Not wearing the hearing aids during all waking hours is not in itself a problem. I would be more concerned about WHEN the hearing aids are not being worn. The patient who takes his hearing aids off when he is reading at home does not bother me as much as the patient who takes his hearing aids off at parties and church because he feels they aren’t helping.

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Wow, if you can still hear those sounds without HAs then maybe you don’t need them, could you post your audiogram, this would help everyone, thanks for mentioning you suffer from “hyperacusis” this changes your situation quite a lot.

Well the main problem is Bilateral dehiscence of the Superior Semicircular Canals.
“hyperacusis” and being 81years old don’t help.
Hearing and being bothered by some sounds is one thing, understanding some people speaking is another.
As a note. Today I drove a relative to and back from the hospital for minor surgery. So I spent about two hours in a rather quite hospital waiting room with no hearing aids, but the miscellaneous noises were unpleasant. When the aide called my name another person had to relay the message.

Wearing hearing aids in a very quite room still doesn’t compute.

Yeah I get what your saying now, so this is not actually a HA issue, but more on the actual physical/mental side of things, this is a super rare condition, I honestly can’t offer any real advice, I’d like to think that you’ve achieved the most you can get from using HAs under the circumstances, which isn’t much.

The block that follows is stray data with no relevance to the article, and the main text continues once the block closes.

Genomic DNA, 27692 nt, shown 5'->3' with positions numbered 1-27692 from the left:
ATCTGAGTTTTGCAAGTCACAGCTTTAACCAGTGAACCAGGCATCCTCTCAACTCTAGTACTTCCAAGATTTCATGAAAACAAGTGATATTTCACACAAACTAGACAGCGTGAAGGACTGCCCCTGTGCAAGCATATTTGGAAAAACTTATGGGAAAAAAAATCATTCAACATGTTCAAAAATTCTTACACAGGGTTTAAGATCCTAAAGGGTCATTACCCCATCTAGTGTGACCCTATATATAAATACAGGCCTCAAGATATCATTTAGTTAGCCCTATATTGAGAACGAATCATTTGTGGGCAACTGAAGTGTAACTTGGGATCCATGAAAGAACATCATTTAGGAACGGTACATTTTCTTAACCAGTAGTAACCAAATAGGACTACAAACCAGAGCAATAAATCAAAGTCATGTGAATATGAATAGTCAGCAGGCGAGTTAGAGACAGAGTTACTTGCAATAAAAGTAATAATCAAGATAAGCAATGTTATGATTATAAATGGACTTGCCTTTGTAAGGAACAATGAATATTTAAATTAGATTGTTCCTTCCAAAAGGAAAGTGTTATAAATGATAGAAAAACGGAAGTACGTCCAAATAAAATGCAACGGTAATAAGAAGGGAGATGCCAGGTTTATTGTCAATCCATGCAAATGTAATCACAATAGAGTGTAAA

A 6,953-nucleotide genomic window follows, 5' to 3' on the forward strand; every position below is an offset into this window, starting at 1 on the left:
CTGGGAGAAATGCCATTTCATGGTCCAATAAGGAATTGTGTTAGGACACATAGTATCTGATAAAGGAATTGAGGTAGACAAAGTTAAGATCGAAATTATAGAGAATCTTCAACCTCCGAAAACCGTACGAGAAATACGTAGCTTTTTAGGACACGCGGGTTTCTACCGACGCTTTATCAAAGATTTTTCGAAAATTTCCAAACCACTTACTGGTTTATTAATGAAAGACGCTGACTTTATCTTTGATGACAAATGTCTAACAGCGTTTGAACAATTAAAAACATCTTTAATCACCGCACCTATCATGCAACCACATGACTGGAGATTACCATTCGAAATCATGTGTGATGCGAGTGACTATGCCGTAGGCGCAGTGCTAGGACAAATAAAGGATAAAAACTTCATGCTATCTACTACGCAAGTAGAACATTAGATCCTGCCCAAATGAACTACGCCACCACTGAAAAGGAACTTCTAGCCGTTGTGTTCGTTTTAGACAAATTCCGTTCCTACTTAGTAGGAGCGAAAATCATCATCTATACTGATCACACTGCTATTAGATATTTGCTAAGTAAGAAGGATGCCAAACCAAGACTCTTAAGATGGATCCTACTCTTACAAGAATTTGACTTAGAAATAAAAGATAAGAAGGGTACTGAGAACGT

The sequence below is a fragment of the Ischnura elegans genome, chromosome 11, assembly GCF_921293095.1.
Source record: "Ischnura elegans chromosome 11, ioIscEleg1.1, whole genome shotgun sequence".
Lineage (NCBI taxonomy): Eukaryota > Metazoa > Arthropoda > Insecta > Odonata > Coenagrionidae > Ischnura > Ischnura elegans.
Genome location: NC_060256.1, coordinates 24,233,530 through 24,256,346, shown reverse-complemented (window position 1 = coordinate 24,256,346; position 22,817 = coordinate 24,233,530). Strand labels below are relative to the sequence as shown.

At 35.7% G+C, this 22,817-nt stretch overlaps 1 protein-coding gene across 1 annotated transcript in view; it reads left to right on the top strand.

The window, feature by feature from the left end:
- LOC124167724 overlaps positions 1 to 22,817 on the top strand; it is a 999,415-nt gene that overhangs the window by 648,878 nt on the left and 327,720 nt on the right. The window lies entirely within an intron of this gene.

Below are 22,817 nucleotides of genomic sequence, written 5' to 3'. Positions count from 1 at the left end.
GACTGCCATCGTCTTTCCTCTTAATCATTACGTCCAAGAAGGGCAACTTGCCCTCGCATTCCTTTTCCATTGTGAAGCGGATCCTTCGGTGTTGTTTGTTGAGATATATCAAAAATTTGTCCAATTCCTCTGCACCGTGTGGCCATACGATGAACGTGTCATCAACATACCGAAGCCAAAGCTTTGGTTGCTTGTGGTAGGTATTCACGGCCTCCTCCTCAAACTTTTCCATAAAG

Hyperacusis can often be treated with consistent sound enrichment, and over time the intrusive sounds become less intrusive.

BUT, SSCD is a challenge.

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Why find out through datalogging? Why not ask the person?

Patient report and datalogging do not always match. Sometimes the datalogging is wrong, though.

I haven’t intentionally followed the data logging results in my fitting software, but the couple of times I’ve noticed it I’ve thought that it looks like it’s essentially recording the amount of time that the aids are on (not in the charger or turned off). If that’s the case, I could just leave 'em on the table all day but the data log looks like I’m wearing them.

It’s not just for how long they are on, they also log what program you use and volume, streaming etc. But why are you looking at ways to “trick” the system.

They most likely have asked, data logs can then confirm and then make recommendations if needed.

Yeah, you could if you wanted to be sneaky. Most people don’t want to lie about their hearing aid use THAT badly. Parents tend to underestimate their children’s use by about 1-2 hours. I think when adults over-inflate their use they tend to say that they wear them “a couple hours a day” which is accurate, but then they leave out “once in a while”.

This is what I would have expected, thus my question. Why not just ask adults rather than be all Big Brotherish and go to data logging? And if they really don’t want to wear them, calling them out with data isn’t likely to get them to wear them, is it?

Not looking for ways to trick the system. My comment had to do with the quality of the data the aids collect. It’s crude enough to be wrong. I’ve sometimes taken my aids off while reading for quiet or working out so they don’t get sweaty and just laid them on a table by my chair rather than putting them into the charger. But the logging system would be recording that I’m wearing them during that time. And if I forget or choose not to put them back on for hours–even more error in the data.

Last thing I’ll say about it so I don’t move us too far away from the OP’s topic.